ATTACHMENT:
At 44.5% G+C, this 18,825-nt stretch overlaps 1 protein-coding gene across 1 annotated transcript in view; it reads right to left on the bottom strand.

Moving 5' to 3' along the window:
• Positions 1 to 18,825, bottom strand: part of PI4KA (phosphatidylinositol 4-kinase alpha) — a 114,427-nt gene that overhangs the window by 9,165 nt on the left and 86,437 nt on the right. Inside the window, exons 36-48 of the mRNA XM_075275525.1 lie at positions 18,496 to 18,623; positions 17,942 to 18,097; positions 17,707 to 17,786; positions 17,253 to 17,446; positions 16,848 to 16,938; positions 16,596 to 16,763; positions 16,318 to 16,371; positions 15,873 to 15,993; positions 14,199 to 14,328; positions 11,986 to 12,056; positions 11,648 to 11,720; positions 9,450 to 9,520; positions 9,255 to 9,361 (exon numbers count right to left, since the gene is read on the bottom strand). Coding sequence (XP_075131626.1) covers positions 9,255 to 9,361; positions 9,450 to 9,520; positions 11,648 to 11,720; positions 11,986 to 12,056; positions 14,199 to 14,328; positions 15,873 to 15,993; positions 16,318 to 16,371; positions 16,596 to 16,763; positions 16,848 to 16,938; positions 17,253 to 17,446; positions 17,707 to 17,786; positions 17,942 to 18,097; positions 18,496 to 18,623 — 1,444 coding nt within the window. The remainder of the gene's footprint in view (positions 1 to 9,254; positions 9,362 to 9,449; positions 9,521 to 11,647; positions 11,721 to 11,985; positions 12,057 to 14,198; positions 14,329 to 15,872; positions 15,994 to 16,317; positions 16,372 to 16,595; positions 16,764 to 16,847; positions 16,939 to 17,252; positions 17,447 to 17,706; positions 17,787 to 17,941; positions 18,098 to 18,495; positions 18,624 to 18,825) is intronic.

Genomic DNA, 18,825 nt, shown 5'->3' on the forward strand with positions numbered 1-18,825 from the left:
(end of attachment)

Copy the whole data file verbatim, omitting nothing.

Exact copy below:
At 44.5% G+C, this 18,825-nt stretch overlaps 1 protein-coding gene across 1 annotated transcript in view; it reads right to left on the bottom strand.

Moving 5' to 3' along the window:
• Positions 1 to 18,825, bottom strand: part of PI4KA (phosphatidylinositol 4-kinase alpha) — a 114,427-nt gene that overhangs the window by 9,165 nt on the left and 86,437 nt on the right. Inside the window, exons 36-48 of the mRNA XM_075275525.1 lie at positions 18,496 to 18,623; positions 17,942 to 18,097; positions 17,707 to 17,786; positions 17,253 to 17,446; positions 16,848 to 16,938; positions 16,596 to 16,763; positions 16,318 to 16,371; positions 15,873 to 15,993; positions 14,199 to 14,328; positions 11,986 to 12,056; positions 11,648 to 11,720; positions 9,450 to 9,520; positions 9,255 to 9,361 (exon numbers count right to left, since the gene is read on the bottom strand). Coding sequence (XP_075131626.1) covers positions 9,255 to 9,361; positions 9,450 to 9,520; positions 11,648 to 11,720; positions 11,986 to 12,056; positions 14,199 to 14,328; positions 15,873 to 15,993; positions 16,318 to 16,371; positions 16,596 to 16,763; positions 16,848 to 16,938; positions 17,253 to 17,446; positions 17,707 to 17,786; positions 17,942 to 18,097; positions 18,496 to 18,623 — 1,444 coding nt within the window. The remainder of the gene's footprint in view (positions 1 to 9,254; positions 9,362 to 9,449; positions 9,521 to 11,647; positions 11,721 to 11,985; positions 12,057 to 14,198; positions 14,329 to 15,872; positions 15,994 to 16,317; positions 16,372 to 16,595; positions 16,764 to 16,847; positions 16,939 to 17,252; positions 17,447 to 17,706; positions 17,787 to 17,941; positions 18,098 to 18,495; positions 18,624 to 18,825) is intronic.

Genomic DNA, 18,825 nt, shown 5'->3' on the forward strand with positions numbered 1-18,825 from the left: